In fact, the history of the Conepatus skunks in Texas is cause for some concern. Two species occur in our state. Our own western hog-nosed skunk occurs from Central Texas west to Arizona and south to Nicaragua – a widespread species. Vernon Bailey, the legendary student of Texas mammals at the turn of the 19th and 20th centuries, described a geographically separate race of this skunk in the Big Thicket of East Texas – an animal he called the "swamp conepatus." It was the most common skunk that Bailey and his field men trapped in that area. It was not seen again until a roadkill was found in 1961, but despite intense investigation none have been seen since. It’s likely that the swamp Conepatus is extinct.

The largest skunk in Texas is the eastern hog-nosed skunk (Conepatus leuconotus), known only on the coastal plain from Corpus Christi south to Veracruz, Mexico. It has become very rare in the past half century and warrants concern.

Our own western hog-nosed skunk remains fairly common although fewer of it are seen than the commonplace striped skunk. Because it is encountered here about as frequently as anywhere in Texas and because ASU has a mammalogy graduate program of note, Dowler has received funding from Texas Parks and Wildlife for a two-year study of local skunks, concentrating on the hog-nosed.

There has developed in our Biology Department a veteran skunk corps of graduate students and undergraduates. And lest you worry about them, they’re all vaccinated against rabies. I’ve lost count of the number of skunk projects being conducted by these students, but I intend to get up to date and report back to you – it’s fascinating stuff.

We’re about out of space here today, so all I can do now is inspire you to catch the next installment. To learn some particular things about these animals you have to follow them around. But that’s hard to do with nocturnal skunks, so the trick is to attach radios to them and track them with antennas. The skunk corps, however, discovered a problem – isn’t that always the case? Hog-nosed skunks are hard to live trap. There is a solution, though - one that likely did not occur to you.

Hog-nosed skunk catching works as follows: (1) load up a pickup with eager skunk corps sprinters, (2) drive ranch roads (those with owner permission) at night and shine spotlights into the brush, (3) when a skunk is spotted, brake the truck, and (4) observe with wonder as two or three people jump from the truck and dash pell mell into the brush after a now thoroughly alarmed animal with a famous defense system.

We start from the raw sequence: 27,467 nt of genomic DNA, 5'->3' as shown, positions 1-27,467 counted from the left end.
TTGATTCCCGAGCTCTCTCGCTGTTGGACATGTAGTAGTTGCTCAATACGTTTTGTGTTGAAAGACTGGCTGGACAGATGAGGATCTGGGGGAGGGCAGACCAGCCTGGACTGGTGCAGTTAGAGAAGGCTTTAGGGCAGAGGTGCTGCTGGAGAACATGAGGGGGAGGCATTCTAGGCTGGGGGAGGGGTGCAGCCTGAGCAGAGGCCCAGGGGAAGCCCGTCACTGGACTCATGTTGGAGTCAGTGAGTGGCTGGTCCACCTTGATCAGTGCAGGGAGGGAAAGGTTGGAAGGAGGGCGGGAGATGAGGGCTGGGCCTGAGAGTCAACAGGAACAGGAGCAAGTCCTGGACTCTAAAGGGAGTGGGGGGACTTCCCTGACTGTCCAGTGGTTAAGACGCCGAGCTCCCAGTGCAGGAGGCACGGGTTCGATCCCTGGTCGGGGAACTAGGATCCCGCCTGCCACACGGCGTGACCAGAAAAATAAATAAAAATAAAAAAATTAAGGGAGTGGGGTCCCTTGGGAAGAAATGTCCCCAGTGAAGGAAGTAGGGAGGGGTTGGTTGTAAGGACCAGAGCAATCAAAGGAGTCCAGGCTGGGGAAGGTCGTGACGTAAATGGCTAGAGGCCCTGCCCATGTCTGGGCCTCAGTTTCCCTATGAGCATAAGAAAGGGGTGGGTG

One of three outcomes is usual in these rodeos: (1) the skunk gets away, (2) the skunk is caught by a sprayed sprinter, or, preferably (3) the skunk is snatched by the tail before spraying. In any of these cases, the evening is sure to be memorable.

Skunks play a major role in the ecology of our countryside, and an understanding of how things work out there includes coming to understand them. But I assume you have an intuitive grip on why most naturalists have avoided investigating these important animals.

Bird Songs are Increasing in Spring
Ro Wauer, Feb 23, 2003, The Victoria Advocate, © 2003

Bird songs are all around during these spring mornings, a sure sign that warmer days are just ahead. Although a few bird species, such as cardinals, Carolina wrens, titmice, and mockingbirds, have been vocalizing almost since the first of the year, many other species are joining the bird chorus as springtime progresses. All our doves have begun their varied songs, red-shouldered hawks are screaming overhead, chickadees are singing aloud, and our welcome purple martins are brightening the dawn skies with their mellow songs.

Springtime solicits the greatest amount of bird song than any time of year. That is when birds are signaling their neighbors to stay away from their territories, attracting mates, and, once mated, to stay away from their nesting grounds. A bird's song also contains details about individual identity, allowing others to recognize the individual. Song length, frequency range, and the order and length of the song phrases provide the necessary clues. Experiments with several colonial birds, such as terns and gulls, show that individuals respond to the taped calls of their partners but not to the calls of nonmates. Vocal recognition between parents and offspring is especially important.

In closely related species, vocalization might be the only way individuals can make distinctions among themselves. Examples include several of the flycatchers that look so similar, such as Couch's and tropical kingbirds and willow and alder flycatchers.

Researchers have shown that unrelated species that live in the same habitats have songs that are more similar than closely related species that live in different habitats. Forest birds typically have songs or calls markedly different from species common to open country or grassland habitats. Deep forest birds, such as thrushes, generally produce pure tones with little modulation or harmonic structure and lower frequency than birds of open country. Grassland birds have evolved songs or calls that have high-frequency ranges and contain rapidly repeated buzzy trills and complex modulations. High-frequency notes travel more rapidly than notes of low frequency.